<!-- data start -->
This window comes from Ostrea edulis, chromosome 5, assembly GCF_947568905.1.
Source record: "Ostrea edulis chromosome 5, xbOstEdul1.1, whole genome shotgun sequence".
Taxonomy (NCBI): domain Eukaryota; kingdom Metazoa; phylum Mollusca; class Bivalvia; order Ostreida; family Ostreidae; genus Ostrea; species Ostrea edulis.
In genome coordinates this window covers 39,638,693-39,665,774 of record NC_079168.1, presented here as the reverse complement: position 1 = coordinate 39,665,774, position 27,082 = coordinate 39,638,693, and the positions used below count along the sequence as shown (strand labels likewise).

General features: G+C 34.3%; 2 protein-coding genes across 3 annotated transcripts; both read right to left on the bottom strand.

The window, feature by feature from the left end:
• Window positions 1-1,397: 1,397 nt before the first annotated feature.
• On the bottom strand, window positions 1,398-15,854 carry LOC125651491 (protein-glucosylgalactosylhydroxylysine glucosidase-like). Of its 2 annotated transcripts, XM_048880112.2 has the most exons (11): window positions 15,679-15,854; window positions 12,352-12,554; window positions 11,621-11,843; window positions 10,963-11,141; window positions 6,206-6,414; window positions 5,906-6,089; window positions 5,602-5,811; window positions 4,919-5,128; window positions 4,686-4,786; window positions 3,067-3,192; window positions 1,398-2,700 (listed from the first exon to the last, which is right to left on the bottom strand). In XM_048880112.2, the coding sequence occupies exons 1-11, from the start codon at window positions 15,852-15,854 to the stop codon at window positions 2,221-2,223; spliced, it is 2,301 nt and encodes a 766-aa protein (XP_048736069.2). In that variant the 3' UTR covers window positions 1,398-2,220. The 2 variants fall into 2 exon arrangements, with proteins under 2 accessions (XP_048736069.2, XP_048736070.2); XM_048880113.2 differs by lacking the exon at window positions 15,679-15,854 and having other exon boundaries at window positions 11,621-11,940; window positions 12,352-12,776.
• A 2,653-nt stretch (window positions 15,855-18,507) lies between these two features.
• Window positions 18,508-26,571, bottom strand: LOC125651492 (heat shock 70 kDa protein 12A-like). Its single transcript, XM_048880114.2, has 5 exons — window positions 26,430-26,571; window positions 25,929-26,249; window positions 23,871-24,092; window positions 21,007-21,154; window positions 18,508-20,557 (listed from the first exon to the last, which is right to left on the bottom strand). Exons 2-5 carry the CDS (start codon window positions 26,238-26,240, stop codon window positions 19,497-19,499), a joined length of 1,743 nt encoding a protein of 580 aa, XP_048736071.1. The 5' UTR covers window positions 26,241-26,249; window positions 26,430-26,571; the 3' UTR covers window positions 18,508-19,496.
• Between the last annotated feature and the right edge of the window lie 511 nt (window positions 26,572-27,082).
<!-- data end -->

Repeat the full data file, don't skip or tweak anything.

This window comes from Ostrea edulis, chromosome 5, assembly GCF_947568905.1.
Source record: "Ostrea edulis chromosome 5, xbOstEdul1.1, whole genome shotgun sequence".
Taxonomy (NCBI): domain Eukaryota; kingdom Metazoa; phylum Mollusca; class Bivalvia; order Ostreida; family Ostreidae; genus Ostrea; species Ostrea edulis.
In genome coordinates this window covers 39,638,693-39,665,774 of record NC_079168.1, presented here as the reverse complement: position 1 = coordinate 39,665,774, position 27,082 = coordinate 39,638,693, and the positions used below count along the sequence as shown (strand labels likewise).

General features: G+C 34.3%; 2 protein-coding genes across 3 annotated transcripts; both read right to left on the bottom strand.

The window, feature by feature from the left end:
• Window positions 1-1,397: 1,397 nt before the first annotated feature.
• On the bottom strand, window positions 1,398-15,854 carry LOC125651491 (protein-glucosylgalactosylhydroxylysine glucosidase-like). Of its 2 annotated transcripts, XM_048880112.2 has the most exons (11): window positions 15,679-15,854; window positions 12,352-12,554; window positions 11,621-11,843; window positions 10,963-11,141; window positions 6,206-6,414; window positions 5,906-6,089; window positions 5,602-5,811; window positions 4,919-5,128; window positions 4,686-4,786; window positions 3,067-3,192; window positions 1,398-2,700 (listed from the first exon to the last, which is right to left on the bottom strand). In XM_048880112.2, the coding sequence occupies exons 1-11, from the start codon at window positions 15,852-15,854 to the stop codon at window positions 2,221-2,223; spliced, it is 2,301 nt and encodes a 766-aa protein (XP_048736069.2). In that variant the 3' UTR covers window positions 1,398-2,220. The 2 variants fall into 2 exon arrangements, with proteins under 2 accessions (XP_048736069.2, XP_048736070.2); XM_048880113.2 differs by lacking the exon at window positions 15,679-15,854 and having other exon boundaries at window positions 11,621-11,940; window positions 12,352-12,776.
• A 2,653-nt stretch (window positions 15,855-18,507) lies between these two features.
• Window positions 18,508-26,571, bottom strand: LOC125651492 (heat shock 70 kDa protein 12A-like). Its single transcript, XM_048880114.2, has 5 exons — window positions 26,430-26,571; window positions 25,929-26,249; window positions 23,871-24,092; window positions 21,007-21,154; window positions 18,508-20,557 (listed from the first exon to the last, which is right to left on the bottom strand). Exons 2-5 carry the CDS (start codon window positions 26,238-26,240, stop codon window positions 19,497-19,499), a joined length of 1,743 nt encoding a protein of 580 aa, XP_048736071.1. The 5' UTR covers window positions 26,241-26,249; window positions 26,430-26,571; the 3' UTR covers window positions 18,508-19,496.
• Between the last annotated feature and the right edge of the window lie 511 nt (window positions 26,572-27,082).